There’s No Place Like Maine When It Comes to Spill Reporting Requirements

Spill reporting requirements for hazardous materials in general are complicated, and Maine’s are like no other states’ requirements.  Spill reporting requirements in Maine have significantly lower thresholds, however with some planning a company can qualify for reduced reporting requirements if certain conditions are met.

Under federal spill reporting requirements, a company has to report a spill if:

  • ○ the material spilled is on the list of Hazardous Substances (40 CFR 302.4) or list of Extremely Hazardous Substances (40 CFR 355, Appendix A); and
  • ○ the quantity spilled is in excess of the Reportable Quantity (RQ) which are found on the 302.4 and 355 Lists; and
  • ○ the material spilled was released within a 24 hour period and into the environment (outside of a building or into a drain).

Under Chapters 800 and 801 of the Maine Department of Environmental Protection (DEP) regulations, a company is required to report a spill if the material spilled contains a chemical that is on the Maine Hazardous Matter list (which is the same as the federal Hazardous Substances list).  However, any amount (of Hazardous Matter) spilled is required to be immediately reported to the Maine Department of Public Safety (who will forward the notification to the Maine DEP).  It doesn’t matter where the spill occurred, whether inside a building or within secondary containment, spill reporting is still required.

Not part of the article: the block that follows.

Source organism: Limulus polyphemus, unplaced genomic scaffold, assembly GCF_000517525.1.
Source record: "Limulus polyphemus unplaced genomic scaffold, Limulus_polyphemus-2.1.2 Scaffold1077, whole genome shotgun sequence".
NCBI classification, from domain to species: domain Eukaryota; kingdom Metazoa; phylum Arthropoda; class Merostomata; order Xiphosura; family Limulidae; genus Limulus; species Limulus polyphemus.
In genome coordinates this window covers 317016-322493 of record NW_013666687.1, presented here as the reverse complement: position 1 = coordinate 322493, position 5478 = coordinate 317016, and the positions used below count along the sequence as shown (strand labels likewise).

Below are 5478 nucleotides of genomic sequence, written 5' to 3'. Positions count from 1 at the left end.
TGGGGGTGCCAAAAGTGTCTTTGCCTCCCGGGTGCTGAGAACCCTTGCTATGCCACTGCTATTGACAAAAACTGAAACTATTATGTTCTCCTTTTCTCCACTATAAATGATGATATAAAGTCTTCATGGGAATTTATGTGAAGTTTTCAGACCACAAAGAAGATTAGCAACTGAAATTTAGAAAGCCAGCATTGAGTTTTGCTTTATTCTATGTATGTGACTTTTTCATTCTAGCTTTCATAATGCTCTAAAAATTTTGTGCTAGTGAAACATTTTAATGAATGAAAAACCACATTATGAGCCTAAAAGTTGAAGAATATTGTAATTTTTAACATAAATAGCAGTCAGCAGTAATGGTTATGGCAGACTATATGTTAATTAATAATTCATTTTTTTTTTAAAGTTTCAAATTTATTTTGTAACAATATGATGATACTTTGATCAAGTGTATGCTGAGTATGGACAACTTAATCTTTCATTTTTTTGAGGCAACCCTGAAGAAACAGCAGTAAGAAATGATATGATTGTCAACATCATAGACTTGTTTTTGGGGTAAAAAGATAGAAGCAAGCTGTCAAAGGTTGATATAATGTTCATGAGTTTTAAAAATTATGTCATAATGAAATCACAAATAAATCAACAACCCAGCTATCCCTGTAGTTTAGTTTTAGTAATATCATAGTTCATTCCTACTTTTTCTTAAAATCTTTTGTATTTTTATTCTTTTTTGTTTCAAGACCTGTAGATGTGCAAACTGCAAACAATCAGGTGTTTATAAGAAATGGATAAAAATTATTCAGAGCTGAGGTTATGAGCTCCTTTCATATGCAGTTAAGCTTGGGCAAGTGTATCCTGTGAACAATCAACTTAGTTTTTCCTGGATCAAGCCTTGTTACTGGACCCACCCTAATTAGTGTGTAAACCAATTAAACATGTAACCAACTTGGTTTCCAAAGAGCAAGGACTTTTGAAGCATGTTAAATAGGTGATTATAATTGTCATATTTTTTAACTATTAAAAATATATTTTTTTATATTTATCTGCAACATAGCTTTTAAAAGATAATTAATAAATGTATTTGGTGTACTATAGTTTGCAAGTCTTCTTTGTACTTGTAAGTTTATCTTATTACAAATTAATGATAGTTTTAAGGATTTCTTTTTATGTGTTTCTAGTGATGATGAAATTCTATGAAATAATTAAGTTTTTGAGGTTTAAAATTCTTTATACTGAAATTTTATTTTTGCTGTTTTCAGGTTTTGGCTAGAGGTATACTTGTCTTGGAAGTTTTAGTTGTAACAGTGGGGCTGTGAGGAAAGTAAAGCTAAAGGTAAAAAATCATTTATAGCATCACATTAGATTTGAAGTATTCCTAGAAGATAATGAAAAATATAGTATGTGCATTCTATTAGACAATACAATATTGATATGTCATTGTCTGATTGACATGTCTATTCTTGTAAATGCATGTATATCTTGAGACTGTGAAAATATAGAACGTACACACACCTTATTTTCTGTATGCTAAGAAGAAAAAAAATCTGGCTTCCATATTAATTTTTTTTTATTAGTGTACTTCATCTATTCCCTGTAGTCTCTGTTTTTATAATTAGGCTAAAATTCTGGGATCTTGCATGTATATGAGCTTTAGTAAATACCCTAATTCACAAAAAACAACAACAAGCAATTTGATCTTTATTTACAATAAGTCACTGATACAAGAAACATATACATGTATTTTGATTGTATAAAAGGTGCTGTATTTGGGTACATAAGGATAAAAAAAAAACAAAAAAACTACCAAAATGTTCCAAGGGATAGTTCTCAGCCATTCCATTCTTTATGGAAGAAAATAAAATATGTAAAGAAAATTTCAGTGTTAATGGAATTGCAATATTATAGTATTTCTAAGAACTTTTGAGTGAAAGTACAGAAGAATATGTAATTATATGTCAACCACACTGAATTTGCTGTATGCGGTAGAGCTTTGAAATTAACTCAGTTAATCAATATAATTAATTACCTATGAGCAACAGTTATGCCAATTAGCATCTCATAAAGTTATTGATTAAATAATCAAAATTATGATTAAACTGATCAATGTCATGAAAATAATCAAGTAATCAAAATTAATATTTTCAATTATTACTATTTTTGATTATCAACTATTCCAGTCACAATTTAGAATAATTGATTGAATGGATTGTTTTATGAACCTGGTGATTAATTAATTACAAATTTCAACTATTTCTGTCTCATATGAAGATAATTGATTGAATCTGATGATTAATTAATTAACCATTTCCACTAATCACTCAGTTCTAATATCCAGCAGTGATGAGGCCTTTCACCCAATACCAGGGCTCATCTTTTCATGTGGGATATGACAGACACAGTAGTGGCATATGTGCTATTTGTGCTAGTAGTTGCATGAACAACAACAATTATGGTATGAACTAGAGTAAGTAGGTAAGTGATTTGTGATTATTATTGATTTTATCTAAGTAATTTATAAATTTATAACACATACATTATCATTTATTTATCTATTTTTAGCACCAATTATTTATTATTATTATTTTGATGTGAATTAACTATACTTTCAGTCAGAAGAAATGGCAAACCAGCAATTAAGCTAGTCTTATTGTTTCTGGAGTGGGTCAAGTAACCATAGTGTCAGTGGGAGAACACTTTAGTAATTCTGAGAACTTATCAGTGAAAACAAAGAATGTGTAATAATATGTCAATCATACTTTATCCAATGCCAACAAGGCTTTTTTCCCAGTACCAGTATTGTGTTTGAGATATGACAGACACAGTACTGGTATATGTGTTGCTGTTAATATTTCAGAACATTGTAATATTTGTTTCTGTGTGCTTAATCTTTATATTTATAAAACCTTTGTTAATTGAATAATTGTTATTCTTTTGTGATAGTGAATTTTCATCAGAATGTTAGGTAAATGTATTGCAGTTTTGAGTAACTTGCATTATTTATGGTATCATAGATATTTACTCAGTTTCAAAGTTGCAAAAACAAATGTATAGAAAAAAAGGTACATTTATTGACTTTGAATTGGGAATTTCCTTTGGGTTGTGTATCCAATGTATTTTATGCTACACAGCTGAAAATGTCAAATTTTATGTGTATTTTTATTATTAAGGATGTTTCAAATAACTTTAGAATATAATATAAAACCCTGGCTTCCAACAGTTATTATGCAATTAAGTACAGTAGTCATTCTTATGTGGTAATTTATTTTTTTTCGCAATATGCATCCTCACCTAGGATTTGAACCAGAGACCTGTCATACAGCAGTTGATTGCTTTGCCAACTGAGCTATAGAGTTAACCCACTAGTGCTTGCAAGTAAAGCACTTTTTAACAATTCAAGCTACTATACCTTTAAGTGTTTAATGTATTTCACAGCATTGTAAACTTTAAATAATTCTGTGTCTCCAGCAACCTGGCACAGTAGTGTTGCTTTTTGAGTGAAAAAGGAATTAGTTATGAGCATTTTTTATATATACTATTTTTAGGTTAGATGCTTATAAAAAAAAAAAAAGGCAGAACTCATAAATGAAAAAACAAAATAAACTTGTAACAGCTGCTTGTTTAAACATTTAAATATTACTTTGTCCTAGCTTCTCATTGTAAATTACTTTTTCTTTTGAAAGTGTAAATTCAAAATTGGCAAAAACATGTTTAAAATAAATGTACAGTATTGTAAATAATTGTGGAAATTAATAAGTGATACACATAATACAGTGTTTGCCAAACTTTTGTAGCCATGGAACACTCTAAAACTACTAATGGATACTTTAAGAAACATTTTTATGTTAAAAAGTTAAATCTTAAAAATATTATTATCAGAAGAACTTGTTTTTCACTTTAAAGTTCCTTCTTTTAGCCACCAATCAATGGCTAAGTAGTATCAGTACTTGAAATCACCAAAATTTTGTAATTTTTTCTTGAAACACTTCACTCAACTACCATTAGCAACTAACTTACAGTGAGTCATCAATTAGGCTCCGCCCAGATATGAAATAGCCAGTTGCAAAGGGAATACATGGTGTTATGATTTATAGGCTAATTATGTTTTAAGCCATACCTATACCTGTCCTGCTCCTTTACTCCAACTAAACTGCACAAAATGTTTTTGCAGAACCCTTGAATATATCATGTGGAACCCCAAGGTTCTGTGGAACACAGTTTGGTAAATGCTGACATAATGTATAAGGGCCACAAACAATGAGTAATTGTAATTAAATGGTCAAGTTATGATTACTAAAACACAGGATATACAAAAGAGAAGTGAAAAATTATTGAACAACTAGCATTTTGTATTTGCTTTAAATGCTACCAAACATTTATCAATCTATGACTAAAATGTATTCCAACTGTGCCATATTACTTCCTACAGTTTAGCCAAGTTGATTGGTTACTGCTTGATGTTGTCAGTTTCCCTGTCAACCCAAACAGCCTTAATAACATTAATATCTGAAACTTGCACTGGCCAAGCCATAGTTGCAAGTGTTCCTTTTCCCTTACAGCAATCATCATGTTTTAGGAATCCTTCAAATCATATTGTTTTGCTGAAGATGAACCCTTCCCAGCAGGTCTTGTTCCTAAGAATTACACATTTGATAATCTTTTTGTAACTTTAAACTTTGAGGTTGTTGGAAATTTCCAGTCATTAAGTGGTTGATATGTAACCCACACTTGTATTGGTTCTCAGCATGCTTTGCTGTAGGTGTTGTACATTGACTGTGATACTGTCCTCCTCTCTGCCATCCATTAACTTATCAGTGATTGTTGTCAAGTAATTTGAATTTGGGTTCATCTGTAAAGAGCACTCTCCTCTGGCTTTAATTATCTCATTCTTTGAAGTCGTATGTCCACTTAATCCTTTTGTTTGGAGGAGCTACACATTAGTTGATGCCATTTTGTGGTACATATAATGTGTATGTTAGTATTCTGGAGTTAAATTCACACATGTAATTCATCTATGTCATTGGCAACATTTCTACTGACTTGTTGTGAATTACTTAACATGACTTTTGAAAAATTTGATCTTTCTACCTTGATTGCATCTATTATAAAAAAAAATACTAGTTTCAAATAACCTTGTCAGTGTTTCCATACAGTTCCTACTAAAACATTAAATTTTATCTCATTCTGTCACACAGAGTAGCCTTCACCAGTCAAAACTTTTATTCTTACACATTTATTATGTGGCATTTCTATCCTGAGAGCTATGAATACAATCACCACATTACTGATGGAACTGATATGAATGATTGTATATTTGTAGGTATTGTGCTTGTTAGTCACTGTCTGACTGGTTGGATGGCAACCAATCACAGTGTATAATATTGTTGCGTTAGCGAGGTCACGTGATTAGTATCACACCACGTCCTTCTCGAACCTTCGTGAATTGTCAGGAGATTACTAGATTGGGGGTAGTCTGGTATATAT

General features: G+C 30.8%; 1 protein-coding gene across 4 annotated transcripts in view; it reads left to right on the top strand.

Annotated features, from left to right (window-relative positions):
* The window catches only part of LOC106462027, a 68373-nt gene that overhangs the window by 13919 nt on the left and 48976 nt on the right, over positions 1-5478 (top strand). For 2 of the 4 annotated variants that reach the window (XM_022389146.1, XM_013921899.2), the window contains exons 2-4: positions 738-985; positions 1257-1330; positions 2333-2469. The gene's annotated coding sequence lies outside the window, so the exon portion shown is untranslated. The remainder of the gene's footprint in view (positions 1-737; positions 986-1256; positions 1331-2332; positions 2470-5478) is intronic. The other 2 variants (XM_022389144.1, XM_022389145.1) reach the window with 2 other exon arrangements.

However, if a company prepares a Spill Prevention Control and Cleanup Plan for Hazardous Matter (HM SPCC Plan) in accordance with Title 38 Maine Revised Statutes §1318-C, then spill reporting is not required unless the spilled quantity is greater than the RQ (inside or outside of a building) or if any amount was spilled outside the scope of the HM SPCC Plan.  The HM SPCC Plan should not be confused with the Spill Prevention Control and Countermeasures Plan for petroleum (SPCC Plan).  That SPCC Plan pertains only to petroleum, not to Hazardous Matter.

Some of the advantages of preparing an HM SPCC Plan are:

  • + all of the Hazardous Matter included in the plan are subject to the reduced spill reporting requirements;
  • + components of the HM SPCC Plan are very similar to those in a Hazardous Waste Contingency Plan (required for all Large Quantity Generators of hazardous waste), so one plan may be prepared to meet both requirements; and
  • + the scope of the plan can be adjusted to only cover products containing hazardous matter that have a greater chance of being spilled and/or to cover certain production/storage areas within the company where spills have a greater tendency of occurring.

Some of the disadvantages of preparing a HM SPCC Plan are:

  • – the plan must include all Hazardous Matter that you want subject to reduced spill reporting requirements; and
  • – for each Hazardous Matter listed in the plan:
    • 1. the amount of Hazardous Matter within the product that exceeds the RQ must be calculated; and
    • 2. the general response and clean-up protocols by Hazardous Matter or hazard class are also required. This can require a lot of work looking at safety data sheets to be sure each Hazardous Matter is listed in the plan.

The best route to take may not always be the yellow brick road. It will be dependent upon the frequency of spills (containing Hazardous Matter) occurring, and the quantity of products (containing Hazardous Matter) that you would like to see covered in the plan. 

For more information on federal and Maine spill reporting requirements, consider attending our next Maine Hazardous Waste and Universal Waste Training session which is scheduled for November 15, 2017, or contact Mike Rioux, CHMM at 207-591-7000 x13 for your specific HM SPCC needs.